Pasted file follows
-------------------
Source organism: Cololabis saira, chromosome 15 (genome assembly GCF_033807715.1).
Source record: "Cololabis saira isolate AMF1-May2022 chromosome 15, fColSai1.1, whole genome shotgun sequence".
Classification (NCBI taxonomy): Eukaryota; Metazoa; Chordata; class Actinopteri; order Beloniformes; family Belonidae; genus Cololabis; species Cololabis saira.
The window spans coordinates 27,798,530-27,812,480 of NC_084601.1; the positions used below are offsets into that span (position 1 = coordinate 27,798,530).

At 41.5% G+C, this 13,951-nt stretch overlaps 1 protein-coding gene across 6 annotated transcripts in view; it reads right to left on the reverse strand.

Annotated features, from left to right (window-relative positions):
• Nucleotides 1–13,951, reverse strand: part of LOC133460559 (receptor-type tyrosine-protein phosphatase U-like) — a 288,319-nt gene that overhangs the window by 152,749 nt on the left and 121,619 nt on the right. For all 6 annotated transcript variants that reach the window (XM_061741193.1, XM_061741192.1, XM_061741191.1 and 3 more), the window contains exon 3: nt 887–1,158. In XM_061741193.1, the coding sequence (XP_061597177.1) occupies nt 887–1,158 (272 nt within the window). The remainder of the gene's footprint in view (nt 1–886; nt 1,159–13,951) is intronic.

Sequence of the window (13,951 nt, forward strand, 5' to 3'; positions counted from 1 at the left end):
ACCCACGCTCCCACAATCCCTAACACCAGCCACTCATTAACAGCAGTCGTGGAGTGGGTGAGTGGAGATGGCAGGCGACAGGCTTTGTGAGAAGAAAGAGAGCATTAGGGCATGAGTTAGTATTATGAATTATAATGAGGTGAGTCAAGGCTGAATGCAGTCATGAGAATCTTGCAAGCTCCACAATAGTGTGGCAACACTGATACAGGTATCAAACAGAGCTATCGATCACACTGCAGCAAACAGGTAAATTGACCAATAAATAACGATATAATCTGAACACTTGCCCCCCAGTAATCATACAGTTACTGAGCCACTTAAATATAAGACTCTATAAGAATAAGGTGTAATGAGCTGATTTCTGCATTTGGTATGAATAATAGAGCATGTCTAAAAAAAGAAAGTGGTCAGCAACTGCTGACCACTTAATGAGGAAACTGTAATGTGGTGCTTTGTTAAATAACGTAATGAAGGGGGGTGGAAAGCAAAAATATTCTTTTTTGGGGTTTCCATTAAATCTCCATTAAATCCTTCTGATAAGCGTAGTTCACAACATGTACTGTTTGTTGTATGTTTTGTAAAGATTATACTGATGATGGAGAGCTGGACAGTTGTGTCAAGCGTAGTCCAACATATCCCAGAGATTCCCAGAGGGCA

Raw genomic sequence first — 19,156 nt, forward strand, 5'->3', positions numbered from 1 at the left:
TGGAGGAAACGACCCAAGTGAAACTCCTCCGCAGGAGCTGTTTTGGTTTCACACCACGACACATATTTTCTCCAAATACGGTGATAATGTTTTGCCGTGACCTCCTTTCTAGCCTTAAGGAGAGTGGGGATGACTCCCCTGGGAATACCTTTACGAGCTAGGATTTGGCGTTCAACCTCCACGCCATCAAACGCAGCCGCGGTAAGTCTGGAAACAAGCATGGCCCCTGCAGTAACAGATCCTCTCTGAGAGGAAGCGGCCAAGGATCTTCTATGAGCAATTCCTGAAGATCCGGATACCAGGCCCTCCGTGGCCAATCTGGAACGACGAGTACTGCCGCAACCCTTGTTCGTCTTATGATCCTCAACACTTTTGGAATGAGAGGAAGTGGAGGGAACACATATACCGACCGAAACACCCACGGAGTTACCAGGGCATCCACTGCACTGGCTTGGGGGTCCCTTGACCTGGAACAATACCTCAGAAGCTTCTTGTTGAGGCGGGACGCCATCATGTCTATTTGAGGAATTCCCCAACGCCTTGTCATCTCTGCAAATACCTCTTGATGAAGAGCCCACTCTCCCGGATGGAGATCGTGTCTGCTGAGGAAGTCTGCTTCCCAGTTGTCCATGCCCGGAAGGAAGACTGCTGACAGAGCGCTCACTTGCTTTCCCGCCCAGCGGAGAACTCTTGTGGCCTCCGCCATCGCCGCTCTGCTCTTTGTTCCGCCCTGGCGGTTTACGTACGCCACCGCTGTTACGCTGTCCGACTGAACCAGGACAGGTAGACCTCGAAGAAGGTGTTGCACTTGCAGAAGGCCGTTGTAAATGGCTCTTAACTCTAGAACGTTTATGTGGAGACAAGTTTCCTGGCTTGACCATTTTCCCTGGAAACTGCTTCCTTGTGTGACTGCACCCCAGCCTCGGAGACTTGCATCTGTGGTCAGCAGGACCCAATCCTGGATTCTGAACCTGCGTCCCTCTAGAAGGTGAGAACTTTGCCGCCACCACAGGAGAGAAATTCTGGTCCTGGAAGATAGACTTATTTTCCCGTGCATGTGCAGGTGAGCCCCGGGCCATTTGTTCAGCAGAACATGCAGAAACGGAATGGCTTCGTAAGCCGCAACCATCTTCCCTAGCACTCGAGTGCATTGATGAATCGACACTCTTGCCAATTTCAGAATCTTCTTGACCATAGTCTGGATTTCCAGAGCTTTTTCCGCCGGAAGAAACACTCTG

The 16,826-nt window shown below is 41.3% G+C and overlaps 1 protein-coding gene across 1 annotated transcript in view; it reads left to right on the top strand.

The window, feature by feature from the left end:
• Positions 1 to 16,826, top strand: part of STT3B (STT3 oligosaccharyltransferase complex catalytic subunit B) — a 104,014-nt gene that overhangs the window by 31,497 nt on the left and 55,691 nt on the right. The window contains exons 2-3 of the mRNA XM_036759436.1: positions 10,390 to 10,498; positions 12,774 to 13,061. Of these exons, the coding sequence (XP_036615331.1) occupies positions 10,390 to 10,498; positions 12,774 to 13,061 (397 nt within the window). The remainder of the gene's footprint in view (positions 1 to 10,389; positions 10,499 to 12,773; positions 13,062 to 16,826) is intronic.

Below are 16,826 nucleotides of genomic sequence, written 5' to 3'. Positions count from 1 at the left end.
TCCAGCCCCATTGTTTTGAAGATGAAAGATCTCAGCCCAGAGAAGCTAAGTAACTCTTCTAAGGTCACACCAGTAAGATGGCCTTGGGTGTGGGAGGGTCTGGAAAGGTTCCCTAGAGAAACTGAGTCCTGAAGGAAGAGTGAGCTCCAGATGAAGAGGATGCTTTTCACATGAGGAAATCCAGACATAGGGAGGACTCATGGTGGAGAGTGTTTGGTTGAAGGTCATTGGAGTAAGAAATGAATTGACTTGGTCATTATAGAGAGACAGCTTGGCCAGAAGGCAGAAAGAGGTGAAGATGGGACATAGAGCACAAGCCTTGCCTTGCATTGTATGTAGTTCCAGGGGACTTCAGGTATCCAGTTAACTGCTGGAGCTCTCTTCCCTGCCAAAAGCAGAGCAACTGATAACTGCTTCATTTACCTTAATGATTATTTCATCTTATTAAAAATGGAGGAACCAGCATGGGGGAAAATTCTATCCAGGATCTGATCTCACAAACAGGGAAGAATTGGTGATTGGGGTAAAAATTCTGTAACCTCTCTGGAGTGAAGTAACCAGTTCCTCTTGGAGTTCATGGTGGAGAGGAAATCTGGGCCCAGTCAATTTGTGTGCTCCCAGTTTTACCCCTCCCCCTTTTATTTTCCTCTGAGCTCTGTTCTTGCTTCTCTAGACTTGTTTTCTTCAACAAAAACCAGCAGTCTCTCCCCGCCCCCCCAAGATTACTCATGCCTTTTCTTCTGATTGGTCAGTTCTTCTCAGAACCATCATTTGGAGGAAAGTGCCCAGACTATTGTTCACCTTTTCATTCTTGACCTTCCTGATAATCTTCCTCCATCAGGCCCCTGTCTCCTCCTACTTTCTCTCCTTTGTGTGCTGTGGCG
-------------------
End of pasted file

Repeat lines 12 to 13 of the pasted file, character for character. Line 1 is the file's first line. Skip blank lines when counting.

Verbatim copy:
The 16,826-nt window shown below is 41.3% G+C and overlaps 1 protein-coding gene across 1 annotated transcript in view; it reads left to right on the top strand.

The window, feature by feature from the left end: